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Saint of the Day—available on the iPhone!

Saint of the Day
Catholic saints are holy people and human people who lived extraordinary lives. Each saint the Church honors responded to God's invitation to use his or her unique gifts. God calls each one of us to be a saint. Click here to receive Saint of the Day in your email.

March 24
St. Catherine of Genoa
(1447-1510)


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Going to confession one day was the turning point of Catherine’s life.

When Catherine was born, many Italian nobles were supporting Renaissance artists and writers. The needs of the poor and the sick were often overshadowed by a hunger for luxury and self-indulgence.

Catherine’s parents were members of the nobility in Genoa. At 13 she attempted to become a nun but failed because of her age. At 16 she married Julian, a nobleman who turned out to be selfish and unfaithful. For a while she tried to numb her disappointment by a life of selfish pleasure.

One day in confession she had a new sense of her own sins and how much God loved her. She reformed her life and gave good example to Julian, who soon turned from his self-centered life of distraction.

Julian’s spending, however, had ruined them financially. He and Catherine decided to live in the Pammatone, a large hospital in Genoa, and to dedicate themselves to works of charity there. After Julian’s death in 1497, Catherine took over management of the hospital.

She wrote about purgatory which, she said, begins on earth for souls open to God. Life with God in heaven is a continuation and perfection of the life with God begun on earth.

Exhausted by her life of self-sacrifice, she died September 15, 1510, and was canonized in 1737.



Comment:

Regular confessions and frequent Communion can help us see the direction (or drift) of our life with God. People who have a realistic sense of their own sinfulness and of the greatness of God are often the ones who are most ready to meet the needs of their neighbors. Catherine began her hospital work with enthusiasm and was faithful to it through difficult times because she was inspired by the love of God, a love which was renewed in her by the Scriptures and the sacraments.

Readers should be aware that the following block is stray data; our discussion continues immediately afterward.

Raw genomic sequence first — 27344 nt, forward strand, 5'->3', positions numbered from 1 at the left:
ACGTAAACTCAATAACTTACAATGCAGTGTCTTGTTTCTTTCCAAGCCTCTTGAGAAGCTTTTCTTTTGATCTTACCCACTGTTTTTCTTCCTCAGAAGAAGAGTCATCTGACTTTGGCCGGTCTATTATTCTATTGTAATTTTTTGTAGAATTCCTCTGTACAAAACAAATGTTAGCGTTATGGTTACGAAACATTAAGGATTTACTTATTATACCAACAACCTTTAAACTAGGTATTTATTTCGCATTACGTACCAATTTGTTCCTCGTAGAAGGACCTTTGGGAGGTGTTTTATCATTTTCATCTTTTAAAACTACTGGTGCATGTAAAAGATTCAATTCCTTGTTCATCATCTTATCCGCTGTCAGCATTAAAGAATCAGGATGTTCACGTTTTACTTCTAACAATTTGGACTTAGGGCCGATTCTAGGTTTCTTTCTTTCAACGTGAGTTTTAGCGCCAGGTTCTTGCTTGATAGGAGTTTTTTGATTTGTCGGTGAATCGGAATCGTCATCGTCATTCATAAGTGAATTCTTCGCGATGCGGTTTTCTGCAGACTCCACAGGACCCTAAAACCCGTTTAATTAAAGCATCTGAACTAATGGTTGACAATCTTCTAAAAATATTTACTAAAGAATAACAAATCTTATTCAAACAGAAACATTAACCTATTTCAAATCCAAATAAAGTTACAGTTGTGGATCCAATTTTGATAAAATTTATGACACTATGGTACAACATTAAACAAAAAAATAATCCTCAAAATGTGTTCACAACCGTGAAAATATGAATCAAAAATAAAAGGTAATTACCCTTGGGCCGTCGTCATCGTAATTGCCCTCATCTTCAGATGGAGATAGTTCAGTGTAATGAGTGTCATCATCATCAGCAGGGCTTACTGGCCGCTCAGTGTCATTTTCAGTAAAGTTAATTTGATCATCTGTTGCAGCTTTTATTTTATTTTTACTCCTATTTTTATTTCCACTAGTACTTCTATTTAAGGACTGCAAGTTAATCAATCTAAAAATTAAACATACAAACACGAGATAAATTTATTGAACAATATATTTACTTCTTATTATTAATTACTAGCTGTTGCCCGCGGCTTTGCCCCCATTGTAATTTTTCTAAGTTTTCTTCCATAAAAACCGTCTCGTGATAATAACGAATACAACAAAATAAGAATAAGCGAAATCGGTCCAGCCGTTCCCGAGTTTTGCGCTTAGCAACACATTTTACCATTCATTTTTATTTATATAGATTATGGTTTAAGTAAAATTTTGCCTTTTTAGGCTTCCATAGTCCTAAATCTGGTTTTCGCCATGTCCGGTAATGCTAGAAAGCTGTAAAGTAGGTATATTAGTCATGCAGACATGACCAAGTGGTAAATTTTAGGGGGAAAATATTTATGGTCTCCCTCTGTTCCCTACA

Quote:

Shortly before Catherine’s death she told her goddaughter: "Tomasina! Jesus in your heart! Eternity in your mind! The will of God in all your actions! But above all, love, God’s love, entire love!" (Marion A. Habig, O.F.M., The Franciscan Book of Saints, p. 212).


Monday, March 24, 2014
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Saint of the Day
Lives, Lessons and Feast
By Leonard Foley, O.F.M.; revised by Pat McCloskey, O.F.M.



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Andrew Kim Taegon, Paul Chong Hasang and Companions: This first native Korean priest was the son of Korean converts. His father, Ignatius Kim, was martyred during the persecution of 1839 and was beatified in 1925. After Baptism at the age of 15, Andrew traveled 1,300 miles to the seminary in Macao, China. After six years he managed to return to his country through Manchuria. That same year he crossed the Yellow Sea to Shanghai and was ordained a priest. Back home again, he was assigned to arrange for more missionaries to enter by a water route that would elude the border patrol. He was arrested, tortured and finally beheaded at the Han River near Seoul, the capital. Paul Chong Hasang was a lay apostle and married man, aged 45. 
<p>Christianity came to Korea during the Japanese invasion in 1592 when some Koreans were baptized, probably by Christian Japanese soldiers. Evangelization was difficult because Korea refused all contact with the outside world except for bringing taxes to Beijing annually. On one of these occasions, around 1777, Christian literature obtained from Jesuits in China led educated Korean Christians to study. A home Church began. When a Chinese priest managed to enter secretly a dozen years later, he found 4,000 Catholics, none of whom had ever seen a priest. Seven years later there were 10,000 Catholics. Religious freedom came in 1883. </p><p>When Pope John Paul II visited Korea in 1984 he canonized, besides Andrew and Paul, 98 Koreans and three French missionaries who had been martyred between 1839 and 1867. Among them were bishops and priests, but for the most part they were lay persons: 47 women, 45 men. </p><p>Among the martyrs in 1839 was Columba Kim, an unmarried woman of 26. She was put in prison, pierced with hot tools and seared with burning coals. She and her sister Agnes were disrobed and kept for two days in a cell with condemned criminals, but were not molested. After Columba complained about the indignity, no more women were subjected to it. The two were beheaded. A boy of 13, Peter Ryou, had his flesh so badly torn that he could pull off pieces and throw them at the judges. He was killed by strangulation. Protase Chong, a 41-year-old noble, apostatized under torture and was freed. Later he came back, confessed his faith and was tortured to death. </p><p>Today, there are almost 5.1 million Catholics in Korea.</p> American Catholic Blog We never think of connecting violence with our tongues. But the first weapon, the most cruel weapon, is the tongue. Examine what part your tongue has played in creating peace or violence. We can really wound a person, we can kill a person, with our tongue.

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